Q, 9 (from Kathleen Norris’s forward to the book, on Ockholm’s discussion of Protestants being attracted to monasteries): “He demonstrates that it is not just another case of Americans shopping around for their spirituality, but a genuine reclaiming of the taproot of Christianity, a reconnecting with a religious tradition and way of life that predates all of the schisms in Christendom.” Continue reading

Society sacralized from Rome’s fall to Charlemagne (400 – 800 A.D.)–glimpses from Bernard McGinn

Map of territorial boundaries ca. 450 AD

Image via Wikipedia

What follows are some acute observations on the Christian landscape of the early Middle Ages from Bernard McGinn, The Growth of Mysticism (New York: Crossroad, 1994). For those interested in the monastic culture of the Middle Ages or the ins and outs of medieval spirituality, this is a wonderful text. McGinn has solidly mastered all that he writes about, and he communicates it in terms understandable to the nonspecialist reader.

The notes that follow are taken from Chapter 1, “The Making of Christendom.” Each note begins with the page number.

17        “The changes in Christian spirituality between 400 and 800 are especially significant for understanding the development of medieval Latin mysticism. No one disputes that these centuries saw the end of ancient Christianity, tied to the world of the late Roman city, and the birth of early medieval Christianity, more often than not rural and monastic in character. . . .” Continue reading

Glimpses into Benedict, his Rule, and Benedictine monasticism, from Columba Stewart

These are brief excerpts and quotations I marked while reading Columba Stewart, OSB, Prayer and Community: The Benedictine Tradition (Maryknoll, NY: Orbis, 1998)

The whole Orbis Traditions series of which this book is a part is outstanding–short, affordable paperbacks that are meaty, wise, and quotable. And Stewart’s is the best of the series out of the 4 or 5 I’ve read so far. You will find here (1) a nutshell biography, (2) a lively exegesis of various sections of the Rule, and (3) succinct and penetrating observations on the distinctives of the Benedictine way: the lectio divina, the “work of God” (liturgy), silence, personal prayer, humility, obedience, and much else that I, at least, found illuminating. Continue reading

Medieval monasteries in the history of hospitals

It’s often the “just-right source” that opens up a topic for me, and as I teach it, for my students. In the Resources for Radical Living course, I will be profiling the history of Christian practices of medical healing (that is, not including “faith healing”). An excellent source on this topic just came to me via the wonderful almighty inter-library loan system (thank you Mark Nygaard in the Bethel Seminary library), and I’d like to share a bit of it with y’all. [For more of the story beyond what follows, see here and here.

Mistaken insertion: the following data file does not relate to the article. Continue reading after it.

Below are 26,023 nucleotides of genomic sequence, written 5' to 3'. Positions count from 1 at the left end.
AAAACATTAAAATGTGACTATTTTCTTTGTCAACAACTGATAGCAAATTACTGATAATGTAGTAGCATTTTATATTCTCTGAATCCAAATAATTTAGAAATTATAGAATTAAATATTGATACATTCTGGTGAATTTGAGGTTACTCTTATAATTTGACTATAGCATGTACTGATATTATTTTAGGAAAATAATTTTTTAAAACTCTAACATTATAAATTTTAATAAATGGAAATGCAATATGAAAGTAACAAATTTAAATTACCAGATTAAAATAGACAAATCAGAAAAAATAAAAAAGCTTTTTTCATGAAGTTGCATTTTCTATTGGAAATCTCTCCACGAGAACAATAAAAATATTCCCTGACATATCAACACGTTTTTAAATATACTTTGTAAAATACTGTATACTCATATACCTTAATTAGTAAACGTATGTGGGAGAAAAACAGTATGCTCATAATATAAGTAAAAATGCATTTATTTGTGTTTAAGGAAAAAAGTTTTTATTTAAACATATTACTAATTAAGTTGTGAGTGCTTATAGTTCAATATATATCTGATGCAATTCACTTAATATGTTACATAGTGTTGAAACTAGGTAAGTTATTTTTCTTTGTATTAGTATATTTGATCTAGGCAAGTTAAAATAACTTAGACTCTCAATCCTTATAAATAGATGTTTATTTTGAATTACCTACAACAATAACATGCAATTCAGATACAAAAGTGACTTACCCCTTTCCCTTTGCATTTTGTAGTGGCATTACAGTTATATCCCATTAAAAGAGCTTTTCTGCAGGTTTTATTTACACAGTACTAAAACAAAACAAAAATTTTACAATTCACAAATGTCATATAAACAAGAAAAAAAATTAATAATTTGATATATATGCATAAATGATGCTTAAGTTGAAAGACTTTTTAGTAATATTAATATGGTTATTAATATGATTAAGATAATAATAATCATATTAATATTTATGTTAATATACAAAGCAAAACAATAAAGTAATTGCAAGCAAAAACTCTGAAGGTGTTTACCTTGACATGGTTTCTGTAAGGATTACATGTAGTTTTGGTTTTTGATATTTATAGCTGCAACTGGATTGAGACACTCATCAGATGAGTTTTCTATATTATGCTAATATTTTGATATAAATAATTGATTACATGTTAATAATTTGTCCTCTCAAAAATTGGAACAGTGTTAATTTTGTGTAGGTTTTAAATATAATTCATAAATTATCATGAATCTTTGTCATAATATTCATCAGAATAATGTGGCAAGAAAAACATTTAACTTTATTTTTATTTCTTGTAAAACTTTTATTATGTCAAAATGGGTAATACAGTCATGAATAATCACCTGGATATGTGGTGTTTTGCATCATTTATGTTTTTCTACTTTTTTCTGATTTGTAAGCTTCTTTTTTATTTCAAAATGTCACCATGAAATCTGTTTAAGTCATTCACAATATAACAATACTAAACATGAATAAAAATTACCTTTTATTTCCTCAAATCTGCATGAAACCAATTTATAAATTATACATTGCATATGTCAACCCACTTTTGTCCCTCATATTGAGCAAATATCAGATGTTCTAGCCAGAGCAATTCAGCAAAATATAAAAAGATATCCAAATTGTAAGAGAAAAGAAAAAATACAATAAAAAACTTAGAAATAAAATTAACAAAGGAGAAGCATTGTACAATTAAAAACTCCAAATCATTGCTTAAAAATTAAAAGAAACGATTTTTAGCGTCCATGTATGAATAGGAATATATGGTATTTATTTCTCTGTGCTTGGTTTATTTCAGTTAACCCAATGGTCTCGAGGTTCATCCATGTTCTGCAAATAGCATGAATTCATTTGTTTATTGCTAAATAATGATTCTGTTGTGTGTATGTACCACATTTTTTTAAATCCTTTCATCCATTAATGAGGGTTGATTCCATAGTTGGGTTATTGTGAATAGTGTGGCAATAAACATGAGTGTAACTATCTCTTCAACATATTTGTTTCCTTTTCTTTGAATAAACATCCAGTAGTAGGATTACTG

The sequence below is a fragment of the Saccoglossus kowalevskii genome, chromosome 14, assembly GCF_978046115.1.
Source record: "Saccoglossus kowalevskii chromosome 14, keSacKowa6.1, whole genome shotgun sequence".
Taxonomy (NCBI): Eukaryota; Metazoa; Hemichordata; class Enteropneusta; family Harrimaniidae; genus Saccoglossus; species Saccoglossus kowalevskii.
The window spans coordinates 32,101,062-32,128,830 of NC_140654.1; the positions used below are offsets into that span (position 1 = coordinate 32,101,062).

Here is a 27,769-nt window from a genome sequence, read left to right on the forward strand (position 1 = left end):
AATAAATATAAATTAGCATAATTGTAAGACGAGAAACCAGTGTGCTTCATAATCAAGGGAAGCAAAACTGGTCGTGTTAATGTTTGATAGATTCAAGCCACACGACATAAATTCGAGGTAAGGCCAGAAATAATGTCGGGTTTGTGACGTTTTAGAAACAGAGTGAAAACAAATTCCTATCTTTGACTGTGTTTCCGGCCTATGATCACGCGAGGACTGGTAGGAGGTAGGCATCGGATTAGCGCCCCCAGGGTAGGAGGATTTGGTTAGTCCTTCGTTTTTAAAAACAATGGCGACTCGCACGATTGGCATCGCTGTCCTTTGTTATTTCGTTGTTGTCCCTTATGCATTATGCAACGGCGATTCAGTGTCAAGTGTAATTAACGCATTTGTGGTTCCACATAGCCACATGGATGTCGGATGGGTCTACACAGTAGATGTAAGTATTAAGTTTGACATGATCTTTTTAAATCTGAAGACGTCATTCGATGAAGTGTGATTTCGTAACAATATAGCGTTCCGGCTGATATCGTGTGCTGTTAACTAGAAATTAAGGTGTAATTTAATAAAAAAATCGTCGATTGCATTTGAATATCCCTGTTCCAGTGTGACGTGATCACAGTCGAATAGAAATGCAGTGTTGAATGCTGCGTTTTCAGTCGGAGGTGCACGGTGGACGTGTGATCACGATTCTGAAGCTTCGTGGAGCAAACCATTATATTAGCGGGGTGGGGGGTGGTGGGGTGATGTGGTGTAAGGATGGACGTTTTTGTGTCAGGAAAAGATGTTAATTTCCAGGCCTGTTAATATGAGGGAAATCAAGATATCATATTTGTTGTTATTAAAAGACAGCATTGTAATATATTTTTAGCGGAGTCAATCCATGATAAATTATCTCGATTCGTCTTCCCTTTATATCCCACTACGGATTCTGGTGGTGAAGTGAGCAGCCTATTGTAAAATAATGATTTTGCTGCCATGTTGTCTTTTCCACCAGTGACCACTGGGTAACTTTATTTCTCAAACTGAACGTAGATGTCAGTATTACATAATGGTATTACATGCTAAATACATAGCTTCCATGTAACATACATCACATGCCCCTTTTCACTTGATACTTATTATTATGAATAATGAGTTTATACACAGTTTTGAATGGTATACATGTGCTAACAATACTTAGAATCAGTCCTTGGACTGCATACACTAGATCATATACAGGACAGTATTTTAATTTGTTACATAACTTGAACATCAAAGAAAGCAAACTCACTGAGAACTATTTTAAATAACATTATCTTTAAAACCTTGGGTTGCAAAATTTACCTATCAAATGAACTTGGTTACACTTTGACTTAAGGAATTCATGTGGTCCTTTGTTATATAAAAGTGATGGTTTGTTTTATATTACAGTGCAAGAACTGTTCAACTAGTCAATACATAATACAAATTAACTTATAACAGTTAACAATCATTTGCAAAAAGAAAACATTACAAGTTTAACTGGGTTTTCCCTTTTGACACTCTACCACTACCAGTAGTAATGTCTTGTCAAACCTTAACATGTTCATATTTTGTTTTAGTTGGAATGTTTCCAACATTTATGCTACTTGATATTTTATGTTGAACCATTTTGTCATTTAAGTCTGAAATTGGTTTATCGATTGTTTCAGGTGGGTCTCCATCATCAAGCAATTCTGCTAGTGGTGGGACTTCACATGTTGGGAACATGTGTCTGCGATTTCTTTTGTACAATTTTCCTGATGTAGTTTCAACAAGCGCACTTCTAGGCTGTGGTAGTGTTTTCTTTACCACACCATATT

Guenter B. Risse of the Department of the History of Health Sciences, UC San Francisco, provides fascinating insights into the many stages of medical practice within Christian communities from the earliest years of the church onward in his compendious book Mending Bodies, Saving Souls: A History of Hospitals (Oxford University Press, 1999).

To take just one example: I have seen it said in a number of places that the hospital was a medieval Christian invention. What follows are some excerpts from Risse on health care within medieval monasteries, from chapter 2: “Christian hospitality.” “Invention” is likely too strong a word to use of medieval developments in care of the sick–the Cappadocian father Basil the Great (330 – 379) was setting up something like ancient hospitals in Caesarea to address famine and disease in that city, and there were earlier pagan models that bore some resemblance to what later became hospitals. However, we can see from early on in Benedictine monasteries many of the rudiments of modern hospitals:

“From the start, providing hospitality and healing the sick became key responsibilities of European monasteries, reflective of both the inward and worldly missions they had assumed. As in the East, early Christian welfare in Europe targeted voluntary and structural paupers—there were few distinctions between them—as well as pilgrims. Continue reading